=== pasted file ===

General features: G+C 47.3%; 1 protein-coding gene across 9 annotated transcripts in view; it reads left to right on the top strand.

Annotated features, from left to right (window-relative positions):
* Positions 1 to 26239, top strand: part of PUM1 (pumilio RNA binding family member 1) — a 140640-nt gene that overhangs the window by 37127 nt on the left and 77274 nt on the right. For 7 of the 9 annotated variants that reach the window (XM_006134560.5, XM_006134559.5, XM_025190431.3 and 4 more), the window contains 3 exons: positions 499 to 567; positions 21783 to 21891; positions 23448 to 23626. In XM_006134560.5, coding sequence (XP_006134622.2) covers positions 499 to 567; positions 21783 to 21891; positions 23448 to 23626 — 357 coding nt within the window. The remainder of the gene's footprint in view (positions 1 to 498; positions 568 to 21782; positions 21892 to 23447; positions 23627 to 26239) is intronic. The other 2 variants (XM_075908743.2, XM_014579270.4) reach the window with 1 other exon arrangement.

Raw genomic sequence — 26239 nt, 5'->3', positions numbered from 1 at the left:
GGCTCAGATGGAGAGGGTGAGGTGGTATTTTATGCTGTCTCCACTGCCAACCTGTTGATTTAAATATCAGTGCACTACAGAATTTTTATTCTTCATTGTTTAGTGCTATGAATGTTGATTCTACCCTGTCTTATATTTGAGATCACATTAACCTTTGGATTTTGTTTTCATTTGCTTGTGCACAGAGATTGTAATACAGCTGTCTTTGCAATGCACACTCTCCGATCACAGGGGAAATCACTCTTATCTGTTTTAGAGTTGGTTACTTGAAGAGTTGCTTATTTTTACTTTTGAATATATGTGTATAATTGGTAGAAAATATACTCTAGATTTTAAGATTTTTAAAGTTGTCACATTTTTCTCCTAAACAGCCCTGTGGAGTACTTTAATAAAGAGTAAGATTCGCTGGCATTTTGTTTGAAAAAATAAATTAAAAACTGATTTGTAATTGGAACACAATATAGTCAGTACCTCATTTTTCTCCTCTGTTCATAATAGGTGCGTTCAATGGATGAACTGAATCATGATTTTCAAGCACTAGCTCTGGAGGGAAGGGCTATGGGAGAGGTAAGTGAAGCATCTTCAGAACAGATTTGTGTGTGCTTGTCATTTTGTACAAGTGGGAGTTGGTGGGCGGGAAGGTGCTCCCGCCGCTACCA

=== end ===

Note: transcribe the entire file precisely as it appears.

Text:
General features: G+C 47.3%; 1 protein-coding gene across 9 annotated transcripts in view; it reads left to right on the top strand.

Annotated features, from left to right (window-relative positions):
* Positions 1 to 26239, top strand: part of PUM1 (pumilio RNA binding family member 1) — a 140640-nt gene that overhangs the window by 37127 nt on the left and 77274 nt on the right. For 7 of the 9 annotated variants that reach the window (XM_006134560.5, XM_006134559.5, XM_025190431.3 and 4 more), the window contains 3 exons: positions 499 to 567; positions 21783 to 21891; positions 23448 to 23626. In XM_006134560.5, coding sequence (XP_006134622.2) covers positions 499 to 567; positions 21783 to 21891; positions 23448 to 23626 — 357 coding nt within the window. The remainder of the gene's footprint in view (positions 1 to 498; positions 568 to 21782; positions 21892 to 23447; positions 23627 to 26239) is intronic. The other 2 variants (XM_075908743.2, XM_014579270.4) reach the window with 1 other exon arrangement.

Raw genomic sequence — 26239 nt, 5'->3', positions numbered from 1 at the left:
GGCTCAGATGGAGAGGGTGAGGTGGTATTTTATGCTGTCTCCACTGCCAACCTGTTGATTTAAATATCAGTGCACTACAGAATTTTTATTCTTCATTGTTTAGTGCTATGAATGTTGATTCTACCCTGTCTTATATTTGAGATCACATTAACCTTTGGATTTTGTTTTCATTTGCTTGTGCACAGAGATTGTAATACAGCTGTCTTTGCAATGCACACTCTCCGATCACAGGGGAAATCACTCTTATCTGTTTTAGAGTTGGTTACTTGAAGAGTTGCTTATTTTTACTTTTGAATATATGTGTATAATTGGTAGAAAATATACTCTAGATTTTAAGATTTTTAAAGTTGTCACATTTTTCTCCTAAACAGCCCTGTGGAGTACTTTAATAAAGAGTAAGATTCGCTGGCATTTTGTTTGAAAAAATAAATTAAAAACTGATTTGTAATTGGAACACAATATAGTCAGTACCTCATTTTTCTCCTCTGTTCATAATAGGTGCGTTCAATGGATGAACTGAATCATGATTTTCAAGCACTAGCTCTGGAGGGAAGGGCTATGGGAGAGGTAAGTGAAGCATCTTCAGAACAGATTTGTGTGTGCTTGTCATTTTGTACAAGTGGGAGTTGGTGGGCGGGAAGGTGCTCCCGCCGCTACCA